Well time was passing and the hour of my ejection was coming. (Not exactly at the stroke of noon.) So I began wandering through their studio to photograph their oddities. It was something I’d always forgotten to do before. Several of the puppets for A Doll’s Breath were on hand. And I was allow to capture them. And there was a small set where they were still filming. I also was granted access to photograph that as well. Their place is quite thronged with strange little visual discoveries. Like the framed piece that they have had for many years that they never clean, except for one spot revealing a small face. At one point I realized that they had turned off the light for their little set. Rather than ask for the lights back I decided to take a picture in the darkened conditions, which seemed more appropriate.
Finally it time allowed us to talk a bit more while sharing a bottle of very dark wine I had brought from Sicily and some potent brie interlarded with truffles from France. For a little creative inspiration I promised to bring them a dried salmon head back from Alaska next time I visited. Alas it was time to leave them to their metaphysical activities. We would indeed see each other in the next year. After a fond farewells I ambled out into the gray London weather gladly satisfied that I’d crossed the channel to catch up with the Brothers Quay.
Next time we wrap things up in London and Paris before the big journey to Georgia
From the Chopin Airport in Warsaw, Poland waiting for a flight to Tbilisi
PS. An abscessed tooth, London Tube costs, all the other stuff I’ve mentioned in my earlier postscripts. After doing my budget its clear things have become tight for Georgia. So really if you can thrown in a few coins in my PayPal account that would be greatly appreciated. It’s simple and effective. Click here.
And so we come to another crossroads in our our efforts to complete Gravity From Above. Maybe it’s time to give you folks a summary of the origin and history of this project thus far. And why I’m determined to try to get this done… in my lifetime.
I did not grow up around puppetry. The most exposure I had to puppets was in watching the occasional Davey And Goliath children’s show, the odd early pre-Sesame Street performances of the Muppets on the Ed Sullivan show and other variety acts seen on television during the 60’s and, of course, televised reruns of the 1933 King Kong. As a child I never once watched a live puppet performance. Music grabbed my attention much more fully.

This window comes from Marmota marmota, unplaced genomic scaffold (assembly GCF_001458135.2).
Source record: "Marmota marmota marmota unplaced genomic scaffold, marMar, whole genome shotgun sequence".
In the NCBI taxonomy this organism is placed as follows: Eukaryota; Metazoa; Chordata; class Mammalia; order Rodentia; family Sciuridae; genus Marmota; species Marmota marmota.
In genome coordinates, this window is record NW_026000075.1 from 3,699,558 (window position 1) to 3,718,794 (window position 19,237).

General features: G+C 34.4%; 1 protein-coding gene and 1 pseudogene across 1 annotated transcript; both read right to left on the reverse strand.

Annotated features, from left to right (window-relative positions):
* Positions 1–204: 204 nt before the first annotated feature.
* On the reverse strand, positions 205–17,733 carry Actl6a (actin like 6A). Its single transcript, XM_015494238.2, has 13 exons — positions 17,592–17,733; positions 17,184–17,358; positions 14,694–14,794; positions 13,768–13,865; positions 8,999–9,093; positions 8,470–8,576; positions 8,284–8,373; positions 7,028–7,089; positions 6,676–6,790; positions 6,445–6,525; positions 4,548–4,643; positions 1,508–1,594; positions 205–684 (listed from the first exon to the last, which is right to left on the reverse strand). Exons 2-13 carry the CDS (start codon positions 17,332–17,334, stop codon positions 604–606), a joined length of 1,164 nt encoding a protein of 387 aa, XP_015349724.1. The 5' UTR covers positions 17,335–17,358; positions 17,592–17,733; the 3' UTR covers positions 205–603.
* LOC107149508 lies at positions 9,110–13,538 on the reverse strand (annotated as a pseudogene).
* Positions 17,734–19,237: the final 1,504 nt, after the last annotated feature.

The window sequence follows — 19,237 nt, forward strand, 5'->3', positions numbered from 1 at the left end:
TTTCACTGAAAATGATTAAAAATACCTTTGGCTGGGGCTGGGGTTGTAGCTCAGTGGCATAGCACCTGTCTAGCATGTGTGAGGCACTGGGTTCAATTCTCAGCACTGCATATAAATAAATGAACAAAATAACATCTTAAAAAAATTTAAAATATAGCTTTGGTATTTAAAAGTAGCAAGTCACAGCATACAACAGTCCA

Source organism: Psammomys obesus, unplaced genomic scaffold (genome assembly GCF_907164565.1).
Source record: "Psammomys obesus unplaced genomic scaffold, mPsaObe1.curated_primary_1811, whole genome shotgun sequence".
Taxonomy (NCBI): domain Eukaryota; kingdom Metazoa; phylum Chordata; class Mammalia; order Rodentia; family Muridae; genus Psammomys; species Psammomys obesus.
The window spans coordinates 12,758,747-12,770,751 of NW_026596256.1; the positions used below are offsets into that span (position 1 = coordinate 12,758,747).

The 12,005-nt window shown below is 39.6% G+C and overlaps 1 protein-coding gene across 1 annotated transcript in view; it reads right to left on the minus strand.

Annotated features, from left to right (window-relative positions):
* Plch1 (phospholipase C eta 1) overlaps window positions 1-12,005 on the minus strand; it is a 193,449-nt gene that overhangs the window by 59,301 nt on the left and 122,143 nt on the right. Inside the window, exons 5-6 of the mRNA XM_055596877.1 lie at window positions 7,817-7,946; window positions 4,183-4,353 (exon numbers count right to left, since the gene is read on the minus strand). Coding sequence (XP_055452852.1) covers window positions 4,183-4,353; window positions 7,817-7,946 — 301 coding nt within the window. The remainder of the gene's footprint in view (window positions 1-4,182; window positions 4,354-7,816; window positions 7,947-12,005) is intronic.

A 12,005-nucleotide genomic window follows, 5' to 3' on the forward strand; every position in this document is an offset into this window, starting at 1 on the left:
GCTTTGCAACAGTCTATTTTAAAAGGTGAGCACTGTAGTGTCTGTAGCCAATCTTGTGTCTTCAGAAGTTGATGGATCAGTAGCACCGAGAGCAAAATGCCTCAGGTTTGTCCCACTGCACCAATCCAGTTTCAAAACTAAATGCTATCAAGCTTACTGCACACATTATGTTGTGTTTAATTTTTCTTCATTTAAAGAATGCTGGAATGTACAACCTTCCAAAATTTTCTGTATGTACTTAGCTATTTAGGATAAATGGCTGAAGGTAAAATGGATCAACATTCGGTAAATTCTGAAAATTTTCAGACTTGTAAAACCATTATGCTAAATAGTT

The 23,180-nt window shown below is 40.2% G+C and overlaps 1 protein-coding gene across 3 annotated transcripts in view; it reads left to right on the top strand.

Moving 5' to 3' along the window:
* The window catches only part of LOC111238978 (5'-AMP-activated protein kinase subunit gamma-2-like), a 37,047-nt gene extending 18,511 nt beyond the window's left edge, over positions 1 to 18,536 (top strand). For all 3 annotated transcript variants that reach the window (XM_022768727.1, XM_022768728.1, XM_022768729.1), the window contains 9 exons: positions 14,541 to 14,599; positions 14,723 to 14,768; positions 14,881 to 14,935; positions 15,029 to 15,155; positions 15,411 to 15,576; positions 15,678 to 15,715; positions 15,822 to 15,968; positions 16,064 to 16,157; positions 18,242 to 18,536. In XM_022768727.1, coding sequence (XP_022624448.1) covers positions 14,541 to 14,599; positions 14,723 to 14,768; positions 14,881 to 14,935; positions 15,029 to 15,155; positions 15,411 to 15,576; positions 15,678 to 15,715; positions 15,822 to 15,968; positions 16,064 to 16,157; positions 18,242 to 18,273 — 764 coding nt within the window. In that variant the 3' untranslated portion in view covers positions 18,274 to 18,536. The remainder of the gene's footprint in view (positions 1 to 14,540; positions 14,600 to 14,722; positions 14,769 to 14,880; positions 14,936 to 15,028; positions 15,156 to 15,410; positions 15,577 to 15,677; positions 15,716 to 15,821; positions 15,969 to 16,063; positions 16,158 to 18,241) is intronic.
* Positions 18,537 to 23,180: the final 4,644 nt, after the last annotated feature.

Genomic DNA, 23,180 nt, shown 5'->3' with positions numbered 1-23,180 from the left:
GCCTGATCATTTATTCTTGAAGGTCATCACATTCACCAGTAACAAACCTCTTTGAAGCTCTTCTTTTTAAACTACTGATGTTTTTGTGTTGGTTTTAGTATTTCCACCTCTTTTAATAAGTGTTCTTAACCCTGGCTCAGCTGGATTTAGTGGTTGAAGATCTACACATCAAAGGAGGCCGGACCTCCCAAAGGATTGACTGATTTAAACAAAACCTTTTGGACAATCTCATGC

And recently as I began to wonder when I actually saw my first puppet show, I realized that it wasn’t until I was 32 years old in Paris at Sacre Coeur in 1987 where I watched an unusual street performer who brought various sculpted heads out from under a large red velour curtain of sorts on the steps of that cathedral. They interacted with each other in pairs. All the while a recording of Pachelbel’s Canon in D played from a boom box. It was a moving performance, but I did NOT even recognize until only a couple of years ago that what I had been watching was indeed puppetry. What an astonishing first performance!
Near the end of the 1980’s I ran into my first Jan Švankmajer films and then the Brothers Quay at the Film Forum while I lived in New York City. But even then I was more attracted to the curious animation techniques of the films than I was to the puppets they used. By the mid-Nineties I had been working in the New York art world for a while and I was puzzling over the defects of much of the contemporary art scene. I was writing a few notes down for some kind of new art that would use forgotten elements from the past in a different configuration. I wrote ‘puppets’ down. I had been thinking about the Brothers Quay and Švankmajer’s use of puppetry more. I made it through most of the first half of the Nineties without a television set or VHS player. But I did decide that I needed a couple of VHS tapes. The first I videos I bought were by Švankmajer and the Quays. And I was just beginning to suspect that it was Eastern European puppetry that was a key to apprehending their unique qualities.
By 1996, my last year in New York City, I had begun to articulate a serious interest in puppets. I visited a Guignol show in Paris early in the year. I watched Vietnamese water puppets at Lincoln Center. I sat through a boring student performance in NYU that was more noteworthy for the anticipation of the show than in the loopy postmodern politically correct posturings of the actual show/diatribe. And I was accumulating more animation videos in anticipation of my move to Alaska.
In the year 2000 I took my first true steps to find puppet theatres in Europe as I spent two months visiting friends and traveling by train. I did not get to see the Salzburg Marionette Theatre, which was on tour, but I did run across a seasonal Christmas marionette entertainment in Vienna. In Romania I came across puppetry that mixed jovial full sized actors with various hand and rod puppets . And then I arrived in Prague…
Prague was a revelation. I came seeking to encounter some kind of puppetry. After checking into what would be last cheap hotel I could ever frequent in Prague, I wandered into the night and quickly discovered why it was called the ‘Golden City of a Thousand Spires’. As I walked into the Staré Město I turned around catching the towers of the Tyn church and other structures. My mouth was agape. With abrupt understatement I realized I was in PRAGUE! And I was there to look for puppets and other odds and ends of theatrical culture. I saw my first Don Giovanni show at the National Marionette Theatre. I visited Lanterna Magika. I took in a black light show. I saw a strange play that also featured puppets and masks. I was also obscurely aware that I was only scratching the touristic surface of Czech puppetry. I would need to come back someday.